5 Easy Steps to Selling Books On Amazon in 2021
$188. Per book.
That’s how much money some people are making selling books on Amazon. Even when they’re used, like this one:
I don’t need to tell you how good that money is, especially for a side hustle.
Now, of course, not every book on Amazon is selling for hundreds. But if you know which books sell well, how to find them, and how to work the market, you could be making tons of extra income every month for just a few hours of work.
Why Should You Start Selling Books on Amazon?
Selling books on Amazon might not sound like the most profitable side hustle. But, you’d be surprised by how many people make a full-time salary doing it.
Some sellers report making between $3,000 – $5,000 a month. And, that’s only with a few hours of work and effort each week.
There are a lot of advantages to selling books on Amazon that make it one of the easiest and most profitable side-hustles, including:
Low inventory requirements
You don’t need to have lots of books to start selling or to make a lot of money. Even if 1 book sells for $25, you’re still making a big profit for a small investment.
Low starting costs
As we go through the best ways to source books you’ll see that most of the time you won’t spend more than a couple of bucks on your inventory.
This gives you a big potential for profit margins, as many used books on Amazon can actually sell for over $30.
This is a side hustle that doesn’t rely on current trends or heavy marketing. People will always need books. So, it’s a stable way to make extra money.
Selling books on Amazon is actually very easy – so easy in fact, that you can do it in just 5 steps.
Is it free to sell books on Amazon?
You have the option to set up a free seller account, although Amazon does take a small cut of each sale you make.
However, whether you ship through Amazon or on your own, you will have to pay a little money for shipping costs and supplies like boxes or label paper.
That said, you can definitely keep to a tight budget and make a huge profit margin. But, it’s not totally free. That’s why it’s so important to choose high-value books so it stays a profitable venture.
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How to Sell Books on Amazon
Below, I’ve put together a guide with 5 steps to help you find books you can sell online, set up your store, and get your books delivered to your customers with ease.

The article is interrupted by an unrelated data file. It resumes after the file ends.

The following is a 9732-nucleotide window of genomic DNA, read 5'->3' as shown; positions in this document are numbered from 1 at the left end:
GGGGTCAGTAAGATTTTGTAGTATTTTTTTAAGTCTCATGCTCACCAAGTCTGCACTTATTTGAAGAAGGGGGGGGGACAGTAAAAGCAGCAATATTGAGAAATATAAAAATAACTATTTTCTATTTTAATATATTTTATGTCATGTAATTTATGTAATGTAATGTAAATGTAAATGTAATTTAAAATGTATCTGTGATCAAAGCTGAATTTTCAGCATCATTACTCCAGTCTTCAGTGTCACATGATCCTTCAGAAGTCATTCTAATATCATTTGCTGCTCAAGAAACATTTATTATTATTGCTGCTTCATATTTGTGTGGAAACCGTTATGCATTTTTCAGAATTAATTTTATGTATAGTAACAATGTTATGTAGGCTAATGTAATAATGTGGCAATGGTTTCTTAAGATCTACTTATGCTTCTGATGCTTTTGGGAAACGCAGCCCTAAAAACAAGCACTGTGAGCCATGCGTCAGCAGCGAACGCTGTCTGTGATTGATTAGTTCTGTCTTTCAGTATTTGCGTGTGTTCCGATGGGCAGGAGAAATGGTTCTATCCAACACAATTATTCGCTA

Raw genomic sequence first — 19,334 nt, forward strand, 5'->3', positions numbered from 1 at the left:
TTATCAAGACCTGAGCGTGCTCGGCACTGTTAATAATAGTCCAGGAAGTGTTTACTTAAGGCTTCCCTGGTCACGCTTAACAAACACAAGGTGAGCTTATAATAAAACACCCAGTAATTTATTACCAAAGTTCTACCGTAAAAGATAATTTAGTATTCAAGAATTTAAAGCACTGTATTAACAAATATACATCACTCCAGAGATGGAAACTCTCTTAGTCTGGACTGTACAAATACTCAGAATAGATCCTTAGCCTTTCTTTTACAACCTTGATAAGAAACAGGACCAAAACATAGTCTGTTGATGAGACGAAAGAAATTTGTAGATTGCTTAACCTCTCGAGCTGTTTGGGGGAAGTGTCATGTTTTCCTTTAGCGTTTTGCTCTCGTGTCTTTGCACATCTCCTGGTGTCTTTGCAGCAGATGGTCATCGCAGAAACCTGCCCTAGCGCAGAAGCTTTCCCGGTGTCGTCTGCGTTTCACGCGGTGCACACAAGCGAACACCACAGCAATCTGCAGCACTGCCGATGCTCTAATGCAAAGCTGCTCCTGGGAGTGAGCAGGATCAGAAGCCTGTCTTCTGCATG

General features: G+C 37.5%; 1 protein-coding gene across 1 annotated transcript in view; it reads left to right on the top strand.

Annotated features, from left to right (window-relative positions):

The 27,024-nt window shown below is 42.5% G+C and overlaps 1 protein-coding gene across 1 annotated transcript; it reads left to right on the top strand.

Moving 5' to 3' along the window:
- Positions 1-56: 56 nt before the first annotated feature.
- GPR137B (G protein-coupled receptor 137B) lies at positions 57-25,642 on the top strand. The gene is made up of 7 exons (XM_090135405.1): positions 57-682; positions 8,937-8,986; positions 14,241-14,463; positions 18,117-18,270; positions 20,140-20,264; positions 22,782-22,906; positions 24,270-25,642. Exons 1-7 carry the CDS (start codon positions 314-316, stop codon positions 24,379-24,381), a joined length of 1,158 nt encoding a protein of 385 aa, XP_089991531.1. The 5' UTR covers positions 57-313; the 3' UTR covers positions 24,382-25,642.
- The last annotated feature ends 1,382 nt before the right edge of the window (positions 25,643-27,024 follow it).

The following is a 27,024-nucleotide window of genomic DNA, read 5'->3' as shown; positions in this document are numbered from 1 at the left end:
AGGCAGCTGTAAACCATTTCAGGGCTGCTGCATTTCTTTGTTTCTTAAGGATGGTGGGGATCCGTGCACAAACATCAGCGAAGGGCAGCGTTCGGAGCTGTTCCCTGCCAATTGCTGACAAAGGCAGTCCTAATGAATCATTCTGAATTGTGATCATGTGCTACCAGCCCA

Without further ado, here are the 5 steps to sell books on Amazon.
1. Source your book
The first step to selling on Amazon is getting hold of the books you want to sell. Obviously, you can just grab books from around your house – this is a great way to make sales quickly!
But, if you want this to become a serious source of income you’ll need to think about finding consistent inventory and what kinds of books you’re selling.
High earning books include things like:
- Textbooks (especially for school)
- Biographies and Memoirs
- Non Fiction/ Educational
- Special Editions (Such as first editions, signed copies, limited editions, etc)
- Comic Books (These go for a lot if they’re collectibles)
If you have these lying around your house, you’re in luck. If not, don’t worry – you can easily find them elsewhere.
(When looking for books, you should use Amazon’s book scanner app to help you identify the most profitable titles. We’ll get more into that further on.)
Here are some of the best ways to find books you can sell on Amazon.
Yard sales or thrift stores
You constantly hear stories about people finding antiques worth millions at yard sales for two dollars – and it’s the same principle with books. You won’t make millions, but it’s likely you’ll be able to pick up a book for a couple of bucks that will sell for over fifty.
Whether it’s at a bookstore that’s closing down or a library, it’s pretty easy to find good books at these kinds of sales. If it’s a book store that’s closing down, it’s especially useful, because they might still be in ‘new’ condition, and you’ll be able to sell these for more.
Wholesale or Arbitrage
Sometimes sellers will see a book somewhere else (a store or a website) that they can buy and then resell on Amazon for a higher price. This is known as Arbitrage.
You can find books at second-hand book stores, on Craigslist, eBay, or Facebook.
If you identify one of these books and decide to buy lots of them in bulk, you can get an even bigger discount worked out with the vendor, and then sell at a profit. This is known as wholesale.